University Of Tasmania
152050 - COVID-19 vaccines.pdf (278.25 kB)

COVID-19 vaccines - are we there yet?

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journal contribution
posted on 2023-05-21, 11:21 authored by McIntyre, P, Joo, YJ, Chiu, C, Katie FlanaganKatie Flanagan, Macartney, K

The novel coronavirus SARS-CoV-2, the cause of the COVID-19 pandemic, is a highly infectious human respiratory pathogen to which the global population had no prior immunity. The virus will likely continue to cause significant morbidity until there is a broadly effective vaccine.

As of mid-December 2020, more than 200 COVID-19 vaccine candidates are in development and 11 have entered phase Ill clinical trials globally. All generate immunity to the viral spike glycoprotein.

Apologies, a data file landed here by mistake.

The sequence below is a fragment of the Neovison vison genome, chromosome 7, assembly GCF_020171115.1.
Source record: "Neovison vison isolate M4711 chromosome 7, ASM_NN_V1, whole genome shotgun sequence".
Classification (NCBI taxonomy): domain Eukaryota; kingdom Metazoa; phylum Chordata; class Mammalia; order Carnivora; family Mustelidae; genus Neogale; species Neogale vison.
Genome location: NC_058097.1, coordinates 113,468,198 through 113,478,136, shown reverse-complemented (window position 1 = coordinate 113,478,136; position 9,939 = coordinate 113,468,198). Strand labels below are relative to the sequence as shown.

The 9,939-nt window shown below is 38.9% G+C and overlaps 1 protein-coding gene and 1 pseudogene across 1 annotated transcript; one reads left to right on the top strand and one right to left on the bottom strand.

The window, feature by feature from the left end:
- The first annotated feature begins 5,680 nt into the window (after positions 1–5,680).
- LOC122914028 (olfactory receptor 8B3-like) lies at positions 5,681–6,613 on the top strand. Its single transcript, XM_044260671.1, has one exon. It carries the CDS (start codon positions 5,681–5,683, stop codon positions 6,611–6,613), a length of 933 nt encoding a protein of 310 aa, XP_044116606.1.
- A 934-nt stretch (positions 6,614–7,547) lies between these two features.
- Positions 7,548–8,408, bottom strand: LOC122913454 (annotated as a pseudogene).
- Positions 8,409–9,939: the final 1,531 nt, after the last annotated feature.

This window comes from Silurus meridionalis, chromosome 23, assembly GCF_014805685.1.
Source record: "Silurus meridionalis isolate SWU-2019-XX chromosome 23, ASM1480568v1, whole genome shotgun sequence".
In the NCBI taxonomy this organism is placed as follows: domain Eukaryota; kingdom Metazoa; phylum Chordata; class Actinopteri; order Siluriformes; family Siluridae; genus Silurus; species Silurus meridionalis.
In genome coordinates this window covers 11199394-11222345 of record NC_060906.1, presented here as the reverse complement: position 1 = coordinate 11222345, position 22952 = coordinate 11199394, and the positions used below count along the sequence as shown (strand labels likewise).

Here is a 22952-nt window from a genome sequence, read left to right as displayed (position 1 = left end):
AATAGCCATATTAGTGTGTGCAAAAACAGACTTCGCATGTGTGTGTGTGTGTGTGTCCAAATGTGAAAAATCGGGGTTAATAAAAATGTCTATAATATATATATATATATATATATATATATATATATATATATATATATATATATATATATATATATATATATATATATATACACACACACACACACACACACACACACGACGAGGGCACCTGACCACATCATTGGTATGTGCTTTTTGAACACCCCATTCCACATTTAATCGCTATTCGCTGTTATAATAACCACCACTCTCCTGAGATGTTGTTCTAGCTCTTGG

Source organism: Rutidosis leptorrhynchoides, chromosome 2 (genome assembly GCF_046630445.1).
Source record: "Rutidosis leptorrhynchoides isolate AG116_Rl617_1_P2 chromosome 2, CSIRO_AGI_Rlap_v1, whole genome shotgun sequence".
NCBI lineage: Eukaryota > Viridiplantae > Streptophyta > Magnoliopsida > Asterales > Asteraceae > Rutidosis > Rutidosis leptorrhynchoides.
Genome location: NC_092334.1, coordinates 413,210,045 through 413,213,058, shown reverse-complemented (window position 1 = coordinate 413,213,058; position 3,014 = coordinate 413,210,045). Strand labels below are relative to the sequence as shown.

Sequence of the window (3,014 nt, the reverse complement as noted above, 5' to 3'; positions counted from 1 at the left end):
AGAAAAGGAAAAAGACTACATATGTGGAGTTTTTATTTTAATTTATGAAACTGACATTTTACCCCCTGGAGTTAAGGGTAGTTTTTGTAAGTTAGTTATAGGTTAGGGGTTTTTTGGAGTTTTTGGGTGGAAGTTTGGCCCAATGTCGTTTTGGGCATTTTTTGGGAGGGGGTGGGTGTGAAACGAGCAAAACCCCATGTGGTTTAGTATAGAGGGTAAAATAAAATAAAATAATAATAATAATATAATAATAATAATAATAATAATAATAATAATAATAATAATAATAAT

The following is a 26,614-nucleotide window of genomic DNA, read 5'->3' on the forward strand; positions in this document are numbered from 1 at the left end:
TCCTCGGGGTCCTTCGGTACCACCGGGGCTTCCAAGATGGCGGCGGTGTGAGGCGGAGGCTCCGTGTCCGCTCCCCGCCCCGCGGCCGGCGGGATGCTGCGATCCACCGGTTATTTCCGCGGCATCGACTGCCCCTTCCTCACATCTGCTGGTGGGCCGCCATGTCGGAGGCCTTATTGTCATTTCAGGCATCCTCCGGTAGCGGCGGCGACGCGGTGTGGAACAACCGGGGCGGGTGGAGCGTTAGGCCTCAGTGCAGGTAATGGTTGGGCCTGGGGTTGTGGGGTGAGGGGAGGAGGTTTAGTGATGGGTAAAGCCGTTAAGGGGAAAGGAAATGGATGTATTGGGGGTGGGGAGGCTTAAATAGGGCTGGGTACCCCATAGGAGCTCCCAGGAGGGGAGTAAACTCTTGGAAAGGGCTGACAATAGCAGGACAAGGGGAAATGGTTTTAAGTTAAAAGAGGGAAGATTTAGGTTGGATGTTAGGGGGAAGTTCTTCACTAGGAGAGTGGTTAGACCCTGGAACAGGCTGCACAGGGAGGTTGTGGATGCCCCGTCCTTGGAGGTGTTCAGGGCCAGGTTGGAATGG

Three vaccine candidates have agreements for procurement and use in Australia if efficacy and safety requirements are met - one protein-based vaccine, one vaccine using a simian-derived adenovirus vector and one messenger RNA vaccine. The latter two vaccines have published interim analyses and efficacy results of their phase Ill trials. The messenger RNA vaccine is being rolled out in the UK, USA and Canada.

Significant uncertainties remain. How well will some of those at highest risk of severe disease (such as older people aged >75 years and those with immunocompromising conditions) be protected by a vaccine, and for how long? Also, to what extent will vaccination protect against infection? This will determine the degree of indirect 'herd' protection needed through broad vaccine coverage of younger age groups.


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Australian Prescriber








Tasmanian School of Medicine


National Prescribing Service Ltd

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Copyright 2021 NPS MedicineWise. Attribution-NonCommercial-NoDerivatives 4.0 International licence (CC BY-NC-ND 4.0)

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Human pharmaceutical treatments; Expanding knowledge in the health sciences

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